Bright rainbows are rarer than many people imagine, and are seen less than a dozen times each year in most locations in England. Early mornings and late afternoons are the most likely times to see them because they can form only when it is raining and the sun is less than 42 degrees above the horizon. The centre of the rainbow circle is directly opposite the sun, so the lower the sun the higher in the sky the rainbow forms. Red is always outermost in a primary rainbow with orange, yellow, green, blue, indigo and violet within. So what is a rainbow?
The white light that we see illuminating our world results from the collective effect of rays having a range of visible wavelengths. Each wavelength behaves slightly differently when it passes through a falling spherical raindrop. The longer wavelengths at the red end of the visible spectrum are refracted, or bent, less than the shorter-wavelengths at the blue end of the spectrum. The consequent effect is that the various wavelengths that exist within the sun's white light are deflected to different locations and seen in isolation as distinct colours.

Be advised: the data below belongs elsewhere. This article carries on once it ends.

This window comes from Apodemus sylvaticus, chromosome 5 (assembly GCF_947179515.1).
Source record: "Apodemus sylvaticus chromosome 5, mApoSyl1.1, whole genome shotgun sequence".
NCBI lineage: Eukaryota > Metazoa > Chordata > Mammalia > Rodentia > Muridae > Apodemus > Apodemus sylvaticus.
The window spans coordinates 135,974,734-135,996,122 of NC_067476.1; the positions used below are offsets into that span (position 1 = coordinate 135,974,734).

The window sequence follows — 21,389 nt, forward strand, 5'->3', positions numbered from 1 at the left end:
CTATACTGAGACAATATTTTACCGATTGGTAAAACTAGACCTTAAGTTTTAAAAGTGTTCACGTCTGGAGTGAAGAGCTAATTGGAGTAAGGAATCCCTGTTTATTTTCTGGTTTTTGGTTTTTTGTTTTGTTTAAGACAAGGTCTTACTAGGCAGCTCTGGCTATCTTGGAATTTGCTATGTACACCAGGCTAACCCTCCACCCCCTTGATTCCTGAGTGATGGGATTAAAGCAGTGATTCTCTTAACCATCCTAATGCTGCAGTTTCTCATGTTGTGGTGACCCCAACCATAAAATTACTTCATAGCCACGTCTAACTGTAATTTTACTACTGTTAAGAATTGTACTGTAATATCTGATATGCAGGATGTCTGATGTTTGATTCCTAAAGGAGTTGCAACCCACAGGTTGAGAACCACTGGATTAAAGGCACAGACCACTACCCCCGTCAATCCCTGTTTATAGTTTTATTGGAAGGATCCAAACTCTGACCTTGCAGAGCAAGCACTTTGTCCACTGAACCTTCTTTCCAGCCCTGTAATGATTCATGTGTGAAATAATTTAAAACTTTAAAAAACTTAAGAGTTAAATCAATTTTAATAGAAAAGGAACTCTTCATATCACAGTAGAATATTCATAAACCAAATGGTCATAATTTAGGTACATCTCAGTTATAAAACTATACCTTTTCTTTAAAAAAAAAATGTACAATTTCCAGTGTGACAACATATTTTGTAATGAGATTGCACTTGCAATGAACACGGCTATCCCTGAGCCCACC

Rays reflected once inside rain drops generate the primary rainbow. Since red light is refracted less than blue, and its minimum angle of deviation is less than for other wavelengths, it appears on the outer edge of the primary bow. Colours are produced by the two refractions as light enters and leaves each raindrop. Rays are ultimately deviated back towards the sun to form a bow appearing in the sky opposite the sun.
The colours of the visible spectrum, as seen in a rainbow, do not really exist. They are the merely the reactions of the various types of cones in the human eye to the different wavelengths of electromagnetic radiation. The eyes of animals, birds and insects are not only variously sensitive to significantly different ranges of wavelengths, but also respond differently to the radiation visible to human eyes. Some birds see the world bathed in ultraviolet, many mammals have bichromatic vision, and various insects may see only brightness. See also human perception of colour.